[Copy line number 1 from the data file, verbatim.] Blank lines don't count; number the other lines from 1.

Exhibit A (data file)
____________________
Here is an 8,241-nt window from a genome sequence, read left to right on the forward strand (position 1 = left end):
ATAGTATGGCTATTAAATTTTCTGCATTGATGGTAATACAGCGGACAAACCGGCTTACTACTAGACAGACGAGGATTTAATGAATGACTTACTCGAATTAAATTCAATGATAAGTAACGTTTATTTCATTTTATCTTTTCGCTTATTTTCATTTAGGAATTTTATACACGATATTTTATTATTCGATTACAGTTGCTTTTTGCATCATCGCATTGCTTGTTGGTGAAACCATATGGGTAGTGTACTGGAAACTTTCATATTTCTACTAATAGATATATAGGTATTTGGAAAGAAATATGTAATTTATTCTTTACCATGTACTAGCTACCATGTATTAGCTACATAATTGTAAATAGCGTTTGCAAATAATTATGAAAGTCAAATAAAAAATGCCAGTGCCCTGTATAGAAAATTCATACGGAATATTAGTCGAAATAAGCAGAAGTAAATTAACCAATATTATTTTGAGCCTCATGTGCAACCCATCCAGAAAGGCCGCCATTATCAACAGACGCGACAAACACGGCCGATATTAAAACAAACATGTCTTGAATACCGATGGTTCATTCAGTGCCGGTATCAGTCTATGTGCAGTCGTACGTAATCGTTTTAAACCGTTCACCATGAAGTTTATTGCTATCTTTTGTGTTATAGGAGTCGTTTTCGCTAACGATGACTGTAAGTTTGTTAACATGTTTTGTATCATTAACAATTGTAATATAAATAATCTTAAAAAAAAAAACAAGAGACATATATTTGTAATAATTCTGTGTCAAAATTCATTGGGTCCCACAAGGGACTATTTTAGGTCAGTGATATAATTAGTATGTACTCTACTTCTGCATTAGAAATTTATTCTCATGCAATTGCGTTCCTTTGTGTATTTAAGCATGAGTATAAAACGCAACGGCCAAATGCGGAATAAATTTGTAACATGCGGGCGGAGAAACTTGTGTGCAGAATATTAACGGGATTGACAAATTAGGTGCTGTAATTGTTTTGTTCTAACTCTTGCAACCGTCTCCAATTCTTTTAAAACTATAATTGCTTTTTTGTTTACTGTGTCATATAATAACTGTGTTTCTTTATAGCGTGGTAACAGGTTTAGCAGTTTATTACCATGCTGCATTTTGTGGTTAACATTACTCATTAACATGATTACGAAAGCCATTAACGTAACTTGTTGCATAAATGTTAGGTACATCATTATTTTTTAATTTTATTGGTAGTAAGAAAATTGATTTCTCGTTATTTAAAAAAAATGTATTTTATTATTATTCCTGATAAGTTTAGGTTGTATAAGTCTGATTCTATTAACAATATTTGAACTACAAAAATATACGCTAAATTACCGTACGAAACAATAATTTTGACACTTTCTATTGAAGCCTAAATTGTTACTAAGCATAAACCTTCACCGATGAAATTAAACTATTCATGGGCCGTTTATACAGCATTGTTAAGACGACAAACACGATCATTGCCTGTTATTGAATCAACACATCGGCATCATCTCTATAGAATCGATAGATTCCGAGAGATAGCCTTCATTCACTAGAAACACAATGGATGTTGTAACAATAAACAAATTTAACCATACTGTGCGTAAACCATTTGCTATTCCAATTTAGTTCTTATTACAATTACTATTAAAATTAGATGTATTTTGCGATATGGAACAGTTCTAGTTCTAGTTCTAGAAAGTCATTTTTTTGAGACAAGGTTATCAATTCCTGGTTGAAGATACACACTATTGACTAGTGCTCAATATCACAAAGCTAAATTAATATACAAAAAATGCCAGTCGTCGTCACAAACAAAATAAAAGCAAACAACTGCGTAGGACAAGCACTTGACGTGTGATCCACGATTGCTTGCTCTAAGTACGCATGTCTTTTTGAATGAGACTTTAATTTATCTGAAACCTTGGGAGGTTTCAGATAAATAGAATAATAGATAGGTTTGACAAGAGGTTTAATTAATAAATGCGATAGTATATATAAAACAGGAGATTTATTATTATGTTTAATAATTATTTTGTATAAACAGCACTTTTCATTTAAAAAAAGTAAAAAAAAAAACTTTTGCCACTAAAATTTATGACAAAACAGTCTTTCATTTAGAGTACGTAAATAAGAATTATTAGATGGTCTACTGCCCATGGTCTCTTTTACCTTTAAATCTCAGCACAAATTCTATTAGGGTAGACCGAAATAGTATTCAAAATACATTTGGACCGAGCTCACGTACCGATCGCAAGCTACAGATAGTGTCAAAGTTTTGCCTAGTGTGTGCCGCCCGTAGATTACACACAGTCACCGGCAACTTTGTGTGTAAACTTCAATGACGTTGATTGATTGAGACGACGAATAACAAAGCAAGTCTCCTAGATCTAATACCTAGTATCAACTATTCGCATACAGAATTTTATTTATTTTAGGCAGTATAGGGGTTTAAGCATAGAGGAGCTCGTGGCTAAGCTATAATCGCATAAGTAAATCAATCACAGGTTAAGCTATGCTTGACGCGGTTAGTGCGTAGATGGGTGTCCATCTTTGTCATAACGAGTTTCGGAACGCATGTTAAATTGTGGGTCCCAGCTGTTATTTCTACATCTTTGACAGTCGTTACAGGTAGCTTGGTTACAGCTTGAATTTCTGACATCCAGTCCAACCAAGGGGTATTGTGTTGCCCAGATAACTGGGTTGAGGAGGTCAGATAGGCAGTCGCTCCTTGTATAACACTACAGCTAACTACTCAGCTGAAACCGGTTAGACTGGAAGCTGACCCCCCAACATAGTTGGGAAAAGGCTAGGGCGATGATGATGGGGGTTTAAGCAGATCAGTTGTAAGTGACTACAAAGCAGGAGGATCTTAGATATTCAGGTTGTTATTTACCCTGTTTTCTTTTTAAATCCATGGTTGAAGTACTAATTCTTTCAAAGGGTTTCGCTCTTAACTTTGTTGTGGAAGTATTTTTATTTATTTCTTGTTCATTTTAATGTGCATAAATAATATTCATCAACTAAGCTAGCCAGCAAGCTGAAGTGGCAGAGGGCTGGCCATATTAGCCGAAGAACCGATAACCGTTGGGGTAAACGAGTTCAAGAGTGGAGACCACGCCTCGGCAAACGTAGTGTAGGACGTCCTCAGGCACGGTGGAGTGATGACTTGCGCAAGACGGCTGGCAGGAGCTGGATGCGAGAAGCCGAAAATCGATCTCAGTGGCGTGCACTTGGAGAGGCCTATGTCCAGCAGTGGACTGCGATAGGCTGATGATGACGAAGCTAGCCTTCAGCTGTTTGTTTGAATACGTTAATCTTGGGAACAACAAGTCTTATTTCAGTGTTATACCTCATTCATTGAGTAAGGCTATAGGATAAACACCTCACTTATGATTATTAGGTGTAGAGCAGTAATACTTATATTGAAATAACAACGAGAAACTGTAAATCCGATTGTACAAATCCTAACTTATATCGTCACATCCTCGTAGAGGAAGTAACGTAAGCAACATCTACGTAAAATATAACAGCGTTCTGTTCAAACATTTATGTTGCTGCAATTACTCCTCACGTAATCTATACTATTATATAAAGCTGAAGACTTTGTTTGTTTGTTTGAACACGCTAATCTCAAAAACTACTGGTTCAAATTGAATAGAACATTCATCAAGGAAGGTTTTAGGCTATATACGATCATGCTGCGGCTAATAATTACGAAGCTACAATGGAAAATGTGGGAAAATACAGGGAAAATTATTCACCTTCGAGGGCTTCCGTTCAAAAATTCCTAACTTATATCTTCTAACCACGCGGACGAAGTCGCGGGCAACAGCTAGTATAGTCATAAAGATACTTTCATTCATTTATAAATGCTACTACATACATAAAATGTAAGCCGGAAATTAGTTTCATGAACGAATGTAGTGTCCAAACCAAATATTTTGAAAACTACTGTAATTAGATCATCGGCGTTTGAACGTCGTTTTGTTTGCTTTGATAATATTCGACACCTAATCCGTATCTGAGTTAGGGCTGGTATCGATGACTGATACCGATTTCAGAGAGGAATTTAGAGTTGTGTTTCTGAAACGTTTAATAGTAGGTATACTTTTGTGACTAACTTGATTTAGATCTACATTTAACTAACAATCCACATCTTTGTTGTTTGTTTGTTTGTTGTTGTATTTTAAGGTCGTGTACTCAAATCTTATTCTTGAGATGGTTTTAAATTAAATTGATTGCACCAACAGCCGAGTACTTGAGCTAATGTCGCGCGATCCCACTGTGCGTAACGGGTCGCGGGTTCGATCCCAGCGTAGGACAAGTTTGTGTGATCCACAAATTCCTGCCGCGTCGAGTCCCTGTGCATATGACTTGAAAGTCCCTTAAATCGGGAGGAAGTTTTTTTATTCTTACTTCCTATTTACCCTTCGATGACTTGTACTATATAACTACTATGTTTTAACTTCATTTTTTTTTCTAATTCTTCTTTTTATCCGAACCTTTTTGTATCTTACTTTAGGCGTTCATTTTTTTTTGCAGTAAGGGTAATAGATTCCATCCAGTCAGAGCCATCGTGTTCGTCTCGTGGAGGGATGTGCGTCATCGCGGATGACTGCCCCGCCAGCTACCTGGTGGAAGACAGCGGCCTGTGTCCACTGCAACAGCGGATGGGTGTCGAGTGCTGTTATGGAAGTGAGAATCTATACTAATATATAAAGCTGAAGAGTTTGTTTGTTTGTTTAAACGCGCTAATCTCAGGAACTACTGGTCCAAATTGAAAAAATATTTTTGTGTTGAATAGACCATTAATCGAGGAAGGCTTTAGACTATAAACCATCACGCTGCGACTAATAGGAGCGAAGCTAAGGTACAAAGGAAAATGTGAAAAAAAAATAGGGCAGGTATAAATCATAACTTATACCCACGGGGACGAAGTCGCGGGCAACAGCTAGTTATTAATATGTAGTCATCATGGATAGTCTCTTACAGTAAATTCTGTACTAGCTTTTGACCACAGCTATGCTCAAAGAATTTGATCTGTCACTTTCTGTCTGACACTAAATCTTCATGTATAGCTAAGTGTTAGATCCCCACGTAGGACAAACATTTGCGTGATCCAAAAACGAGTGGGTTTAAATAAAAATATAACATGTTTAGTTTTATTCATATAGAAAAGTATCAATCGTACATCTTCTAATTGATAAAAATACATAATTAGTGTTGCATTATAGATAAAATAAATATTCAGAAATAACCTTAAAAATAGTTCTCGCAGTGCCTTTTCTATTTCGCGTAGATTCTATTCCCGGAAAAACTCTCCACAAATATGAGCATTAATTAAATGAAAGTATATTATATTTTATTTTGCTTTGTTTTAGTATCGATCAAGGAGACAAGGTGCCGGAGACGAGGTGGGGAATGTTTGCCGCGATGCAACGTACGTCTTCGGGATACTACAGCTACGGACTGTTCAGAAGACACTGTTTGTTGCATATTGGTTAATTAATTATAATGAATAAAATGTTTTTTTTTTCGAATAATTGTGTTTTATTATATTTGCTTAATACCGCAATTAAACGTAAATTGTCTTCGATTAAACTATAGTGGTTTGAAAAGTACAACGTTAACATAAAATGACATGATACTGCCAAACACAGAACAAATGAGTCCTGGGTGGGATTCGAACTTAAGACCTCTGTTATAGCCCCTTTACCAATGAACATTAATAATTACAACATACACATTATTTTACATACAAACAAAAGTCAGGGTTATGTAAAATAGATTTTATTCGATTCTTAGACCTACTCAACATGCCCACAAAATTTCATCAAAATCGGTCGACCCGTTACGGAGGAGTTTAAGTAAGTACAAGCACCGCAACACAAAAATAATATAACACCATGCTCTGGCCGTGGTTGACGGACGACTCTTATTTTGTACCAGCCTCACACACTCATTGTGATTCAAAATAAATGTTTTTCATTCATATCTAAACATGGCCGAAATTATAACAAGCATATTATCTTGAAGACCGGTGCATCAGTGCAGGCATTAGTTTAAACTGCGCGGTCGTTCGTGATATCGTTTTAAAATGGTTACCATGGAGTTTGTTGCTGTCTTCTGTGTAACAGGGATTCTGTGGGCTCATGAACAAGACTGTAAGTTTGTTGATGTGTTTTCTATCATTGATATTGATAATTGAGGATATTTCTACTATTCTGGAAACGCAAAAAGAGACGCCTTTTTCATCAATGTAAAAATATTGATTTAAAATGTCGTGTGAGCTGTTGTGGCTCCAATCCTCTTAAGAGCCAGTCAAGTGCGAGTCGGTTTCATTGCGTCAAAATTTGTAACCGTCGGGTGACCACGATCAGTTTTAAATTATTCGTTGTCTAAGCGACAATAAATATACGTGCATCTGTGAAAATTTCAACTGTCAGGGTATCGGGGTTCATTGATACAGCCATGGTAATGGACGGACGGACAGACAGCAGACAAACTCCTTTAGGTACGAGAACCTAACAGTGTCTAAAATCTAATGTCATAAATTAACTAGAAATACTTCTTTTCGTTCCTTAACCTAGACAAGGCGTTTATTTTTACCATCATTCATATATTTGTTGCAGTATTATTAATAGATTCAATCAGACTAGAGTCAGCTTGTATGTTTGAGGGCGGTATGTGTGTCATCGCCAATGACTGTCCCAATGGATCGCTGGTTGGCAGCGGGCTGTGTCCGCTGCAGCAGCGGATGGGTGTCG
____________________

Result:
Here is an 8,241-nt window from a genome sequence, read left to right on the forward strand (position 1 = left end):